• MaggiesBear

              Socialists? The Conservatives in Alberta have plunged their province back into debt as have the Conservatives in Ottawa. Clinging to the shopworn idea that somehow government economic mismanagement is restricted to left is absurd.

              • oldwhiteguy

                all politicians in Canada are socialist.

                • MaggiesBear

                  all politicians in Canada are cynical opportunists. They are socialists one day and conservatives the next. Their only ideology is power.

            • Norm Harder

              Please explain to me then, why do relatively small N. European countries, with limited natural resources compared to the VAST reserves of natural resources in Canada (especially so, given our relatively small population), have had ‘rapacious socialists’ in power for decades yet are doing so well economically, educationally, and physically (personal health), +++, compared to we Canadians who instead have had nice sweet capitalists from all over the world buy our companies and our resources, and channeled their profits back into their own companies or personal pockets. Could it be that the ‘rapacious’ ones are the capitalists? Doesn’t capitalism, by its very nature of either rewarding the entrepreneur or bankrupting him, end up funnelling increasing amounts of money to the successful entrepreneurs who then use that cash to enrich themselves (and or their companies) even further? It is this very rich top group that feed us the bull flap about ‘socialist buffoons’, yet some people buy into it without thinking about the end results. Isn’t it odd that a rich province like Alberta may soon have to be borrowing bucks from some somewhere. I guess didn’t plan for a rainy day and blew all their oil income and now have to go out pay interest on a loan (taxpayers will not be happy). It’s not rocket science. Like you said…’nothing is free’ – people in N. European countries PAY PLENTY to maintain their systems, but the average citizen is still ‘far richer’ than we are. They have done ‘more’ with ‘less’….which is SMART economics.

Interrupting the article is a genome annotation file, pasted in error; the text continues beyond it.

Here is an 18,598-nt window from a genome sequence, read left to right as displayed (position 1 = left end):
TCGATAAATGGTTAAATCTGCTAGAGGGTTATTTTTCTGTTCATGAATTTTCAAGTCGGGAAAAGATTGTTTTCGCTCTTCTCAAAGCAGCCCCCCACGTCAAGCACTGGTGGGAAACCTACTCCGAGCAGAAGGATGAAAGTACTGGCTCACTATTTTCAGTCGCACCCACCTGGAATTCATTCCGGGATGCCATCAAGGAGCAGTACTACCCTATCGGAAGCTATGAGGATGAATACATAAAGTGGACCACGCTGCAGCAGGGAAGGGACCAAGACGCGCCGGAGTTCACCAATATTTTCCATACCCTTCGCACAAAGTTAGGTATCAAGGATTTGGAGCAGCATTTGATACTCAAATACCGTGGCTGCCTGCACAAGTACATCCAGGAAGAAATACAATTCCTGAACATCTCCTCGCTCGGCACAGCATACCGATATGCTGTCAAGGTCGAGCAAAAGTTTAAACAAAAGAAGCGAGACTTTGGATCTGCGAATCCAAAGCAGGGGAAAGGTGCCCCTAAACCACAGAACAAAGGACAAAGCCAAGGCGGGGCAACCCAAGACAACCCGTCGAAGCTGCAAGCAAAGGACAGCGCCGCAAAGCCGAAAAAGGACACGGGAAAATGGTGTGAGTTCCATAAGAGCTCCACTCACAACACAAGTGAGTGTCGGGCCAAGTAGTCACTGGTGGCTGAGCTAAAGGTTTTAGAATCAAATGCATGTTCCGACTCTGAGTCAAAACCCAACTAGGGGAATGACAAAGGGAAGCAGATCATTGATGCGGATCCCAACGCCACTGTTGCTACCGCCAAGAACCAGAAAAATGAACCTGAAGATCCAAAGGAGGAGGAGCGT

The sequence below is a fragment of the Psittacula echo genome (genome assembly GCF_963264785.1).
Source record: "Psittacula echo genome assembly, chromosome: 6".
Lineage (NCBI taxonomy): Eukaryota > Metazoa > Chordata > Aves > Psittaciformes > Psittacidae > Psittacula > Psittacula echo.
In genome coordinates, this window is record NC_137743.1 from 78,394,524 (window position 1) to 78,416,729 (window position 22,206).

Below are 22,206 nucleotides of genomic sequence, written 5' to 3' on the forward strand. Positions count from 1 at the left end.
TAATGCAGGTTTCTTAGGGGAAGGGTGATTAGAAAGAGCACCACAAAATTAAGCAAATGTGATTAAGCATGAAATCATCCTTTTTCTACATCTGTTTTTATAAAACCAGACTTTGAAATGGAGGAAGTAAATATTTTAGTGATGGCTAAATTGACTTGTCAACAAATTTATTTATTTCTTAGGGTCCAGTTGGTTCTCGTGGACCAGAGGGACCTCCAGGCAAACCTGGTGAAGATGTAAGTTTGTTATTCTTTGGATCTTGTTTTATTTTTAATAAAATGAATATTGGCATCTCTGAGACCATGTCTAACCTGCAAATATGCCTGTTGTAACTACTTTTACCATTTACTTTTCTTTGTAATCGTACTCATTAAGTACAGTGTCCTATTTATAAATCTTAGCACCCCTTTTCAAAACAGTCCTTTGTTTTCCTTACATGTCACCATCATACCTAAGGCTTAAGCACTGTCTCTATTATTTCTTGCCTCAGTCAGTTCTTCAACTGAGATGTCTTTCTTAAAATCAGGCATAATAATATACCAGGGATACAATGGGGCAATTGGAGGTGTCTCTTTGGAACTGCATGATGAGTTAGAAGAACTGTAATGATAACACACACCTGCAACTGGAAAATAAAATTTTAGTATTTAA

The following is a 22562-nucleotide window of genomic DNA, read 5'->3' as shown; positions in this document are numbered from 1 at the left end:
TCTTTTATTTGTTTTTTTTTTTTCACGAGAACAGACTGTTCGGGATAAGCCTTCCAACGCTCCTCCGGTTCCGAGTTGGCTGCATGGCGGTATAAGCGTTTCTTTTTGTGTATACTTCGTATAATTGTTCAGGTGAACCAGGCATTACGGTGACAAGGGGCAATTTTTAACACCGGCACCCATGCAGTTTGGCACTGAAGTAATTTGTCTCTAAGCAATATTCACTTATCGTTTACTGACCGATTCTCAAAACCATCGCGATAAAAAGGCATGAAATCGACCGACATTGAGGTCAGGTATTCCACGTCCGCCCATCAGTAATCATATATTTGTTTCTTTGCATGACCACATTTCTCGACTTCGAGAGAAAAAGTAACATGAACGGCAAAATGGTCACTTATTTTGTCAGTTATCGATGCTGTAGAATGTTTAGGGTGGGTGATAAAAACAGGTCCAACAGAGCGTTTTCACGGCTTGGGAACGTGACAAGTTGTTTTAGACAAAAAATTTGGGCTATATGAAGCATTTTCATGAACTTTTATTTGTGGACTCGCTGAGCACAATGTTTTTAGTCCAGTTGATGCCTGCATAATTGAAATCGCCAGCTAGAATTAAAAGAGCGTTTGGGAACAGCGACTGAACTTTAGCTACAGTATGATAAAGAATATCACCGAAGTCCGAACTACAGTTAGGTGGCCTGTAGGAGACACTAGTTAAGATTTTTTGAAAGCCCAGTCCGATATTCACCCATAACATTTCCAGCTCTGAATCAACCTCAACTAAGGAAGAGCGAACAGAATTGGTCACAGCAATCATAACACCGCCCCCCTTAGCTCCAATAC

• oldwhiteguy

                small populations. go live there and see how long you can stand it.

              • Gerry

                Norm, I have looked for the data on health (last ranking done by WHO in 2000) and economics (World Bank data) and don’t see the clear cut ‘victory’ for the welfare states as you declare. I also think you need to look at the social and crime data from the socialist paradises as well particularly as it relates to their immigrant population. As they move from a monoethnic culture to more of a multicultural one like both the US and Canada I think you will see a movement away from the common framework (required by a functioning social welfare state) to a more competitive interest model we have. In simple terms, comparing a multicultural immigrant country like the US, Canada or Australia to european or asian countries (like Japan as an example) which had an indigenous population and culture is comparing apples and oranges. Culture matters.